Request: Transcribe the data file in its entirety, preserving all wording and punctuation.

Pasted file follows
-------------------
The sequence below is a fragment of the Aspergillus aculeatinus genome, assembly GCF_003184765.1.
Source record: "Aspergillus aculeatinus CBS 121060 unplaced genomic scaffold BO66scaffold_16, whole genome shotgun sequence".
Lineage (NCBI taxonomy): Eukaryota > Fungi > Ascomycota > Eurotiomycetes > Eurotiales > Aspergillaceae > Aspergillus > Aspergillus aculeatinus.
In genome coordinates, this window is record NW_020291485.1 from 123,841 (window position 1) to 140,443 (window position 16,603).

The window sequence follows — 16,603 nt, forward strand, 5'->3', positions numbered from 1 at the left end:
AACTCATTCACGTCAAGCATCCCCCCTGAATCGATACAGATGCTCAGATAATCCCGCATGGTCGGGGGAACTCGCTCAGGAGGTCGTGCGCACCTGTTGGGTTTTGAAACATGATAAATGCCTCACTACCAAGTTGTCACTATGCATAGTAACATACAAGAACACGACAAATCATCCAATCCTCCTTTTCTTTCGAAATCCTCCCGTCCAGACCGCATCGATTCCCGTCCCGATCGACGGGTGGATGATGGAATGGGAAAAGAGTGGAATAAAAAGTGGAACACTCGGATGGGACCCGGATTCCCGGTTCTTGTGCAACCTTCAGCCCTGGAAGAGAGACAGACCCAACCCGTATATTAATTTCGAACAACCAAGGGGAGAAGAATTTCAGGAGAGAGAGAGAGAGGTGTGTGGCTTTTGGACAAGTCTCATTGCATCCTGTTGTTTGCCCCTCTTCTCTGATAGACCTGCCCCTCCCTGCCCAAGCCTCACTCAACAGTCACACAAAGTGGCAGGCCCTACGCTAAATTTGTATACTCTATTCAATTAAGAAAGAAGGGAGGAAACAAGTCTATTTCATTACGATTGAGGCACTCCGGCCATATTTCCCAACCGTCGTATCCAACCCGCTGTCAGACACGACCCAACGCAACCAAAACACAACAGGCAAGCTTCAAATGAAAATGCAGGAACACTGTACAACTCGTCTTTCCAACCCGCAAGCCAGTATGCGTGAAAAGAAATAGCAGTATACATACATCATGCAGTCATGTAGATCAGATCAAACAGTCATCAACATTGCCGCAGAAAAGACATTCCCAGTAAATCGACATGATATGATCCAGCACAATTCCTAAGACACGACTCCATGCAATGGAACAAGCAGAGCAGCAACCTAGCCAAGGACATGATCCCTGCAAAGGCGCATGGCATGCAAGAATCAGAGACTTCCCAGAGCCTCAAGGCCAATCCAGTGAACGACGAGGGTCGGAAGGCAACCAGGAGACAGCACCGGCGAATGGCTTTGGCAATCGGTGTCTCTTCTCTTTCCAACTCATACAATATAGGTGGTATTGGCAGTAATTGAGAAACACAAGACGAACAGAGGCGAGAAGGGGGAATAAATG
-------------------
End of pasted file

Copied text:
The sequence below is a fragment of the Aspergillus aculeatinus genome, assembly GCF_003184765.1.
Source record: "Aspergillus aculeatinus CBS 121060 unplaced genomic scaffold BO66scaffold_16, whole genome shotgun sequence".
Lineage (NCBI taxonomy): Eukaryota > Fungi > Ascomycota > Eurotiomycetes > Eurotiales > Aspergillaceae > Aspergillus > Aspergillus aculeatinus.
In genome coordinates, this window is record NW_020291485.1 from 123,841 (window position 1) to 140,443 (window position 16,603).

The window sequence follows — 16,603 nt, forward strand, 5'->3', positions numbered from 1 at the left end:
AACTCATTCACGTCAAGCATCCCCCCTGAATCGATACAGATGCTCAGATAATCCCGCATGGTCGGGGGAACTCGCTCAGGAGGTCGTGCGCACCTGTTGGGTTTTGAAACATGATAAATGCCTCACTACCAAGTTGTCACTATGCATAGTAACATACAAGAACACGACAAATCATCCAATCCTCCTTTTCTTTCGAAATCCTCCCGTCCAGACCGCATCGATTCCCGTCCCGATCGACGGGTGGATGATGGAATGGGAAAAGAGTGGAATAAAAAGTGGAACACTCGGATGGGACCCGGATTCCCGGTTCTTGTGCAACCTTCAGCCCTGGAAGAGAGACAGACCCAACCCGTATATTAATTTCGAACAACCAAGGGGAGAAGAATTTCAGGAGAGAGAGAGAGAGGTGTGTGGCTTTTGGACAAGTCTCATTGCATCCTGTTGTTTGCCCCTCTTCTCTGATAGACCTGCCCCTCCCTGCCCAAGCCTCACTCAACAGTCACACAAAGTGGCAGGCCCTACGCTAAATTTGTATACTCTATTCAATTAAGAAAGAAGGGAGGAAACAAGTCTATTTCATTACGATTGAGGCACTCCGGCCATATTTCCCAACCGTCGTATCCAACCCGCTGTCAGACACGACCCAACGCAACCAAAACACAACAGGCAAGCTTCAAATGAAAATGCAGGAACACTGTACAACTCGTCTTTCCAACCCGCAAGCCAGTATGCGTGAAAAGAAATAGCAGTATACATACATCATGCAGTCATGTAGATCAGATCAAACAGTCATCAACATTGCCGCAGAAAAGACATTCCCAGTAAATCGACATGATATGATCCAGCACAATTCCTAAGACACGACTCCATGCAATGGAACAAGCAGAGCAGCAACCTAGCCAAGGACATGATCCCTGCAAAGGCGCATGGCATGCAAGAATCAGAGACTTCCCAGAGCCTCAAGGCCAATCCAGTGAACGACGAGGGTCGGAAGGCAACCAGGAGACAGCACCGGCGAATGGCTTTGGCAATCGGTGTCTCTTCTCTTTCCAACTCATACAATATAGGTGGTATTGGCAGTAATTGAGAAACACAAGACGAACAGAGGCGAGAAGGGGGAATAAATG